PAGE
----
This week (8th to 14th August) is National Allotment Week, bringing people across the country together to celebrate the benefits of allotments. In recognition of this event, we are looking at how allotments achieved the popularity they enjoy today, as well as how you can get involved with National Allotment Week.
Allotments: Community Gardening
It’s hard to think of allotments without thinking of the community that surrounds them. Unlike the isolation of our own back gardens, allotments bring gardeners together, offering a social space for people with a common interest. They are not just plots of produce, but places where people can escape from the hustle and bustle of daily life.
Of course, this was not how allotments started out. They were first introduced in the nineteenth century so the poor could grow their own food. During the Second World War, however, allotments reached a new level of prevalence. Thousands were established to encourage the British public to grow their own vegetables as part of the ‘Dig for Victory’ campaign. Famously, even the moat around the Tower of London was dedicated to the growing of fresh produce.
That community spirit endures today, though the urgency and demand for allotments are certainly less than they once were. Now they remain a fixture of many communities, where keen gardeners spend hours tending their patches. National Allotment Week was established in 2002 to recognise the importance of allotments to our communities.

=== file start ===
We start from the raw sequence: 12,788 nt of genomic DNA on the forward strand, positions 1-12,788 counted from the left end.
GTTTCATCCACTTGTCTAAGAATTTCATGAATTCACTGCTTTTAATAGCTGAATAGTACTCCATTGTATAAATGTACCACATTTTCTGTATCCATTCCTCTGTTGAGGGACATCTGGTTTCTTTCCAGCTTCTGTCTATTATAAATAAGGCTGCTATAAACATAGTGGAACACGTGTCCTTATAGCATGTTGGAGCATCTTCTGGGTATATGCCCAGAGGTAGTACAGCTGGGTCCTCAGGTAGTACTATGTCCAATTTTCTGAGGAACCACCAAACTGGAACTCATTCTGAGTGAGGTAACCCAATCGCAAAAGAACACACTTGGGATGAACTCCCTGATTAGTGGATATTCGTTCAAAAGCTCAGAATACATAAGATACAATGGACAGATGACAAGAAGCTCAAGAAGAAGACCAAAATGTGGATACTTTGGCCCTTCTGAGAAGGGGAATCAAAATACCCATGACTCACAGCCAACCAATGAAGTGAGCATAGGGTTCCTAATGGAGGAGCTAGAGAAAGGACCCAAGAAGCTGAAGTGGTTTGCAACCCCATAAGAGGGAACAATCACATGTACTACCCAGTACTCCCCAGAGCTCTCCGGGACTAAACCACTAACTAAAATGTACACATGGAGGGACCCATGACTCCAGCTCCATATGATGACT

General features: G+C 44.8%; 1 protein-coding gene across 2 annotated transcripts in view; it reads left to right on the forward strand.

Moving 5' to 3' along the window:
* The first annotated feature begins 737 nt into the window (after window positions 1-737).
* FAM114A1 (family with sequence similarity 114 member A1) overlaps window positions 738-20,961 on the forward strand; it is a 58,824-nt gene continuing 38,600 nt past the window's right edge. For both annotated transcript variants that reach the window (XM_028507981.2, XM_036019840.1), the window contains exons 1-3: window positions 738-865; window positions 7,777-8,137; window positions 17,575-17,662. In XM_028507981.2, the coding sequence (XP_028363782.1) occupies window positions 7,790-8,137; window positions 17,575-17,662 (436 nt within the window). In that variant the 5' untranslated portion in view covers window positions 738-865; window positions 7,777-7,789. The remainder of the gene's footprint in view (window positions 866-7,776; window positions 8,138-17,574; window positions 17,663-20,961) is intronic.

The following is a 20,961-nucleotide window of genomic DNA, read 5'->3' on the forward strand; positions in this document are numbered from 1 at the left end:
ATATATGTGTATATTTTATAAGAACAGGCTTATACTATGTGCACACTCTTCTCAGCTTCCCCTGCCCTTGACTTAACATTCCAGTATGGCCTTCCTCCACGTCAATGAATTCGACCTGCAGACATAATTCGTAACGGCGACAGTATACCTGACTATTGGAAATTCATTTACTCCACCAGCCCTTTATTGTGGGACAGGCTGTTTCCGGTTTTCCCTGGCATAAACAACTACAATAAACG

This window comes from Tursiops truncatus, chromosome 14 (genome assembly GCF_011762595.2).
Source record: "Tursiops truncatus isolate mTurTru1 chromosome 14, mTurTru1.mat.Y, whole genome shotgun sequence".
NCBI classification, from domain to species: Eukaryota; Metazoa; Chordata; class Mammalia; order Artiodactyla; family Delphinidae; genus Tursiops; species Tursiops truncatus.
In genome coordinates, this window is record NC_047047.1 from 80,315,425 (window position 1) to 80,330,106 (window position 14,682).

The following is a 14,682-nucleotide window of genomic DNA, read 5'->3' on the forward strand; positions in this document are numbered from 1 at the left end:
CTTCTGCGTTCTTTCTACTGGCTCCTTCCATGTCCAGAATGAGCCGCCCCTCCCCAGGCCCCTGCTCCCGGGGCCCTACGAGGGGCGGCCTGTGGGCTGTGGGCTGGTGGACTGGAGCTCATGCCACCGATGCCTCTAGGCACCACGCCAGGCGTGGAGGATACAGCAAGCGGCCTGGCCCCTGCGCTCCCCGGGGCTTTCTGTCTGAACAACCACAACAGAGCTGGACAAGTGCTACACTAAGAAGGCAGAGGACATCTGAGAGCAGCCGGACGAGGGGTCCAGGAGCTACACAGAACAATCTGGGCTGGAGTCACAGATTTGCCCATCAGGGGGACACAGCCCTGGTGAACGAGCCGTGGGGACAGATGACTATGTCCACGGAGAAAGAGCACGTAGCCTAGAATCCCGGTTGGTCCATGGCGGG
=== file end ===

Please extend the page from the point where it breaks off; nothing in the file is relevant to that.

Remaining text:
Advantages of Allotments
If gardening is something that interests you, there are plenty of good reasons to consider registering for an allotment. You don’t just have to grow vegetables, after all. Flowers, fruits, and even just making a relaxing space for yourself are all welcome. If National Allotment Week has you interested in registering, here are some further advantages of allotments.
A Positive Pastime
Regardless of age, it is important to have hobbies. An allotment provides a focus throughout the year, encouraging you to get out of the house and spend time outdoors. For many people, summer becomes an exciting period as they harvest their produce. Berries, beans, potatoes, and more are all ready to harvest around this time, keeping you occupied for weeks. The warmer months also make it more likely for you to bump into fellow gardeners.
Opportunities for Socialising
Most allotment plots border several others, situated in large sites that serve entire communities. The people you are gardening alongside will share a love of growing plants and produce, creating opportunities for forming new friendships and maintaining others. Spending time at the allotment is a great way of spending time with friends and bonding over a shared passion.
Why buy from a supermarket when you can grow your own? The fruits and vegetables found at your local shop have likely travelled miles to end up on the shelves, which can contribute to carbon emissions. The more you grow at an allotment, the less you need to buy from shops, thus reducing your carbon footprint. Furthermore, growing these goods yourself could prove cheaper than buying them from the supermarket. This makes allotments good for your bank account and for the planet.